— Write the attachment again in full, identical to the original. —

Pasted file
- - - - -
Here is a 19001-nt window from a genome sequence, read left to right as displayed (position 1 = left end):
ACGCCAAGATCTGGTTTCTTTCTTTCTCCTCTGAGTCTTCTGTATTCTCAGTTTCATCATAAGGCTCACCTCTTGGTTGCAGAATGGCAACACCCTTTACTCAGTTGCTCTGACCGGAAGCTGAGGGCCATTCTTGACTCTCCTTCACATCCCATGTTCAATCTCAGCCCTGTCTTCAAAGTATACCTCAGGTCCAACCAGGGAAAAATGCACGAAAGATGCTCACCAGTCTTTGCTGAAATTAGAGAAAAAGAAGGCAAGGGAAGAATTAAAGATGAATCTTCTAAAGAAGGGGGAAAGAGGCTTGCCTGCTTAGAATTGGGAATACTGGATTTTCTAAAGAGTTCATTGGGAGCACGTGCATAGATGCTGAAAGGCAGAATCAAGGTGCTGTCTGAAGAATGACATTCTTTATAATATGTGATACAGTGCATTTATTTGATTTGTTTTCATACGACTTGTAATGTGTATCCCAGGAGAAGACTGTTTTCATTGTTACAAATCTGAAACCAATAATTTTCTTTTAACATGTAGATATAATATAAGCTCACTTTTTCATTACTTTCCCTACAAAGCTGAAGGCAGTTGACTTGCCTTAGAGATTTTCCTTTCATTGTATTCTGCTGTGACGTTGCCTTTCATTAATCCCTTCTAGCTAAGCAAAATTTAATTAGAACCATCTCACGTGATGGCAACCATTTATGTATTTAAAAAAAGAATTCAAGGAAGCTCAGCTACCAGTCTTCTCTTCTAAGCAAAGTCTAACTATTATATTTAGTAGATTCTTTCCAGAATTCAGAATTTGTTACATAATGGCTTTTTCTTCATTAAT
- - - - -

Here is a 19001-nt window from a genome sequence, read left to right as displayed (position 1 = left end):
ACGCCAAGATCTGGTTTCTTTCTTTCTCCTCTGAGTCTTCTGTATTCTCAGTTTCATCATAAGGCTCACCTCTTGGTTGCAGAATGGCAACACCCTTTACTCAGTTGCTCTGACCGGAAGCTGAGGGCCATTCTTGACTCTCCTTCACATCCCATGTTCAATCTCAGCCCTGTCTTCAAAGTATACCTCAGGTCCAACCAGGGAAAAATGCACGAAAGATGCTCACCAGTCTTTGCTGAAATTAGAGAAAAAGAAGGCAAGGGAAGAATTAAAGATGAATCTTCTAAAGAAGGGGGAAAGAGGCTTGCCTGCTTAGAATTGGGAATACTGGATTTTCTAAAGAGTTCATTGGGAGCACGTGCATAGATGCTGAAAGGCAGAATCAAGGTGCTGTCTGAAGAATGACATTCTTTATAATATGTGATACAGTGCATTTATTTGATTTGTTTTCATACGACTTGTAATGTGTATCCCAGGAGAAGACTGTTTTCATTGTTACAAATCTGAAACCAATAATTTTCTTTTAACATGTAGATATAATATAAGCTCACTTTTTCATTACTTTCCCTACAAAGCTGAAGGCAGTTGACTTGCCTTAGAGATTTTCCTTTCATTGTATTCTGCTGTGACGTTGCCTTTCATTAATCCCTTCTAGCTAAGCAAAATTTAATTAGAACCATCTCACGTGATGGCAACCATTTATGTATTTAAAAAAAGAATTCAAGGAAGCTCAGCTACCAGTCTTCTCTTCTAAGCAAAGTCTAACTATTATATTTAGTAGATTCTTTCCAGAATTCAGAATTTGTTACATAATGGCTTTTTCTTCATTAAT